Air Force Scientists Look to Future to Ensure Airmen Have Advanced Technology

By Marisa Alia-Novobilski
Air Force Research Laboratory

Led by Dr. Benji Maruyama and comprised of a cadre of scientists and engineers, the members of the Air Force Research Laboratory’s Flexible Materials and Processing Team take comprehension of soft matter to a new level.

“We take a basic understanding of soft, flexible materials and use this as a foundation to build functional devices,” said Maruyama. “These include flexible batteries, sensors, hybrid electronic devices and more. Much of what we’re working on now the people in the field don’t even know they need yet. We’re building competencies for the future.”

Perhaps one of the most diverse research teams in the Materials and Manufacturing Directorate, the members of the flex team have backgrounds ranging from the basic sciences to engineering and applied disciplines across the research spectrum. Many researchers on the team split their time between flexible materials and other directorate research teams, enabling greater cross-functional research applications. The team’s two military members provide a direct tie to the warfighter, helping ensure work remains focused on Air Force critical needs.

A member of the Flexible Materials and Processes team at the Air Force Research Laboratory’s Materials and Manufacturing Directorate exhibits an additively manufactured electrical circuit embedded in a flexible material substrate. U.S. Air Force photo by Marisa Alia-Novobilski



Exploiting the benefits of additive technology, nanomaterials and autonomous research platforms while leveraging partnerships with industry and academia, the team masterminds a future-focused material research portfolio dedicated to ensuring the Air Force has the most advanced technology for the fight.

Though the projects within the team are diverse, all fall inside of three primary research themes. These are the human-machine interface, development of compliant and functional materials, and processing and novel device packaging and integration of materials for sensing, power and communications.

The scientists are focusing on various areas, including the next-generation of wearable sensors for human performance monitoring. Commercial products, such as activity trackers and other smart watches, focus primarily on sensing movement and heart rate and have limited sensing modalities and durability. The ability to sense physiological changes in a pilot’s stress or fatigue levels through sweat or electrolytes on the surface of skin, for example, can potentially eliminate harmful situations before they have a chance to occur in flight.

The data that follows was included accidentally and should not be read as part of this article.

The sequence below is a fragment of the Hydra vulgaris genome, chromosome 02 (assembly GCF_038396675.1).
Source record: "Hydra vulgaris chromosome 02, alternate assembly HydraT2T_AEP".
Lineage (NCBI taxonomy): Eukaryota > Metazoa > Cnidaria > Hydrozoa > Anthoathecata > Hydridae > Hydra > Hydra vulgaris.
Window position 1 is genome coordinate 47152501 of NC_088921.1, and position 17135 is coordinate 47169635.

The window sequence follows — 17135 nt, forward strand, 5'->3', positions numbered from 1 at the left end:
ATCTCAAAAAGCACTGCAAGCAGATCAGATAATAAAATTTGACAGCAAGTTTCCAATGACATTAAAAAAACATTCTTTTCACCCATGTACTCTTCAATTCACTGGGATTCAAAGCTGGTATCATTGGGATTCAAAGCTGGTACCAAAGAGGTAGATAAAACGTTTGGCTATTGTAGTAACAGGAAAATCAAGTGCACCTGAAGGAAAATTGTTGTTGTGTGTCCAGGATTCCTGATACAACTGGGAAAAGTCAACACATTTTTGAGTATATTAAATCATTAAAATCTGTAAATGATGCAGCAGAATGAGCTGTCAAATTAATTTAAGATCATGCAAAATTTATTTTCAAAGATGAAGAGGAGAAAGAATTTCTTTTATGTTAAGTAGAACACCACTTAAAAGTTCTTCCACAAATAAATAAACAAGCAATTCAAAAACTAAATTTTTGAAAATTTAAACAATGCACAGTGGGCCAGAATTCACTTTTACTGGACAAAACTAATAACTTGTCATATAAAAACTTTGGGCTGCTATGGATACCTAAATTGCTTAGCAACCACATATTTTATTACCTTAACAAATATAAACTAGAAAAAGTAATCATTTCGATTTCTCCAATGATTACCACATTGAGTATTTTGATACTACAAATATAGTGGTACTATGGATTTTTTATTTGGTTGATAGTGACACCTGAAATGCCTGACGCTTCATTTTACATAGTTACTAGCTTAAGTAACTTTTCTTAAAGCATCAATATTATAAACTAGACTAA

Another area of work has the team exploring adaptive materials, or those with the ability to sense and respond to external stimuli, through novel design tools. One way they are doing this is through a high-tech application of origami, the ancient Japanese art of paper folding. The team is using origami to amplify the mechanical response of materials that shrink or expand when exposed to light, heat, humidity or other stimuli.

One of the most notable, recent projects by the Flexible Materials and Processes team is the transition of 3-D printed conformal antennas to enable Link-16 radio communication on the MQ-9 reaper platform. The team’s expertise in additive manufacturing and functional materials enabled them to create a quick-turn solution to meet a communication need for the Air National Guard. (Courtesy photo)



The team has also transitioned to 3-D printing conformal antennas to enable Link-16 radio communication on the MQ-9 reaper platform in conjunction with the Air National Guard and other industry partners.

“The MQ-9 effort is one of the higher profile projects to come out of our branch,” said Dr. Abigail Juhl, a materials research engineer who focuses her work on additive manufacturing of tunable acoustic materials. “AFRL spent over a decade building competency in the printing of conformal antenna, so when the problem came along, within months we were able to create a solution to meet the needs.”

The team’s research is also showing commercialization potential in the field of flexible batteries, and they are in the process of acquiring a patent for their in-house developed technologies.

The flexible materials and processing team understands their role in ensuring the Air Force has the technology it needs as it moves into the future. Though much of their work focuses on basic research, the ability to evolve research focus in a nonlinear fashion enables them to address needs initially not anticipated, using knowledge gained during the initial exploratory process.

“We have to anticipate the battles the warfighters will face in the future, and we’re taking huge risks every time,” said Maruyama. “We have to know the opportunity space and become the experts.”

“It’s exciting, it’s challenging. It’s the best part of being on this team,” he concluded.

Source

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